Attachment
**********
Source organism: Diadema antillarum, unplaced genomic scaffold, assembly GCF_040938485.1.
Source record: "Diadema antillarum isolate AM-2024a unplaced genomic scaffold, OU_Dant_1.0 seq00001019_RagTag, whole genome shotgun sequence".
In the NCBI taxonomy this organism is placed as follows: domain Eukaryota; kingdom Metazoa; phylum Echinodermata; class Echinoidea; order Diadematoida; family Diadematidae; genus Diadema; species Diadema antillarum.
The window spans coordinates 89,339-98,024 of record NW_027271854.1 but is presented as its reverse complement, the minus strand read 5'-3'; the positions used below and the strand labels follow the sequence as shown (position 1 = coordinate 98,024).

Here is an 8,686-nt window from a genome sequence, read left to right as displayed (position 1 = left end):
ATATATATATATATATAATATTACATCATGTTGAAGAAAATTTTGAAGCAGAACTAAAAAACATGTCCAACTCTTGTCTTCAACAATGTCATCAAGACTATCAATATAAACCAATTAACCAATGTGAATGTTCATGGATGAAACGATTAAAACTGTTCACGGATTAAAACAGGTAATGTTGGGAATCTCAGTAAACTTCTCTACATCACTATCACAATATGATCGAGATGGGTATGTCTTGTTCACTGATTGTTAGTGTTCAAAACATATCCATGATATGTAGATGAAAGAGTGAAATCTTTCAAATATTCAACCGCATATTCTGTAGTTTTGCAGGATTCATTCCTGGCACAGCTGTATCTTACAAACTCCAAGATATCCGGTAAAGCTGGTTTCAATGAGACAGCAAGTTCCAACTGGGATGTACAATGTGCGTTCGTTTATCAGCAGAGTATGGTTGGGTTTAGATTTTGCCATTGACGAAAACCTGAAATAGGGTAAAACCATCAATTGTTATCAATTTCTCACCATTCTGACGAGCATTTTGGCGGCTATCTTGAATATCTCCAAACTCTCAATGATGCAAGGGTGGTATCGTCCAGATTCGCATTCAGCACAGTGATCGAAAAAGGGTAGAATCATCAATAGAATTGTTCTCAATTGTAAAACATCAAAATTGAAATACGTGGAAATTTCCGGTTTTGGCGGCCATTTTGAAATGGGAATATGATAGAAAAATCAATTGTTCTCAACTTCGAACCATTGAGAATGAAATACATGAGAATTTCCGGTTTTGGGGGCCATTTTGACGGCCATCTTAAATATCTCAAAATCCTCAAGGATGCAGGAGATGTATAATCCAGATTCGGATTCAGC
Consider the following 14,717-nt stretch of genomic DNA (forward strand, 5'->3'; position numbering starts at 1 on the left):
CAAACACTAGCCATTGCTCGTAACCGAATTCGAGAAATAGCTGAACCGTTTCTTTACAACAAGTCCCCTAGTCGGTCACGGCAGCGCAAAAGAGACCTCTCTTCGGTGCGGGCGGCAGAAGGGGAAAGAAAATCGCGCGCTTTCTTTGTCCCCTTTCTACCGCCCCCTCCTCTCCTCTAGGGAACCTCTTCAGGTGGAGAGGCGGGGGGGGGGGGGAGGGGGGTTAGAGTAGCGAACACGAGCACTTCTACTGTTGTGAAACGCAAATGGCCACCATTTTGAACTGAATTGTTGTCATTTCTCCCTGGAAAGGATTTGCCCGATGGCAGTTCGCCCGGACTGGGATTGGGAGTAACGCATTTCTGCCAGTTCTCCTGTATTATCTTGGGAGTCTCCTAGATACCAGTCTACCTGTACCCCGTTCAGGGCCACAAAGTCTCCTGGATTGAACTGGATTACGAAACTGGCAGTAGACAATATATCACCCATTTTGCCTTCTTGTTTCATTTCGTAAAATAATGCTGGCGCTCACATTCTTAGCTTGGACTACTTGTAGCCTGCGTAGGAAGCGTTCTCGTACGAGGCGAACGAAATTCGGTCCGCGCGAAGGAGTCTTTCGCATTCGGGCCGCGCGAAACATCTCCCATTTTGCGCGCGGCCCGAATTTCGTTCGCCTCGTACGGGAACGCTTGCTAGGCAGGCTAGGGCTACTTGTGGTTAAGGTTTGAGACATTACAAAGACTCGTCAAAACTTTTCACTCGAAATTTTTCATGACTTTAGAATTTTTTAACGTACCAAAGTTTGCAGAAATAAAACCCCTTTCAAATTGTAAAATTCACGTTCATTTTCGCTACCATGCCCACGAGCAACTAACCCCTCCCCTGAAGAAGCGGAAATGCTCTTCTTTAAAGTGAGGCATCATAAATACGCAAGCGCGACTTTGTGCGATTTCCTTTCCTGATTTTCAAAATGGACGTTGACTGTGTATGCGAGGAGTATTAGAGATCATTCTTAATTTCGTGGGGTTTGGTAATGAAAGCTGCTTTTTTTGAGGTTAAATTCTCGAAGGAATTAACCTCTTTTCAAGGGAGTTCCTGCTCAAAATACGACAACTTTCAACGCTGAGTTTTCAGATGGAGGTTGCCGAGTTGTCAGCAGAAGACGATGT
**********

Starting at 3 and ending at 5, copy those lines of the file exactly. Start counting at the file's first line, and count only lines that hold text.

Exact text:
In the NCBI taxonomy this organism is placed as follows: domain Eukaryota; kingdom Metazoa; phylum Echinodermata; class Echinoidea; order Diadematoida; family Diadematidae; genus Diadema; species Diadema antillarum.
The window spans coordinates 89,339-98,024 of record NW_027271854.1 but is presented as its reverse complement, the minus strand read 5'-3'; the positions used below and the strand labels follow the sequence as shown (position 1 = coordinate 98,024).

Here is an 8,686-nt window from a genome sequence, read left to right as displayed (position 1 = left end):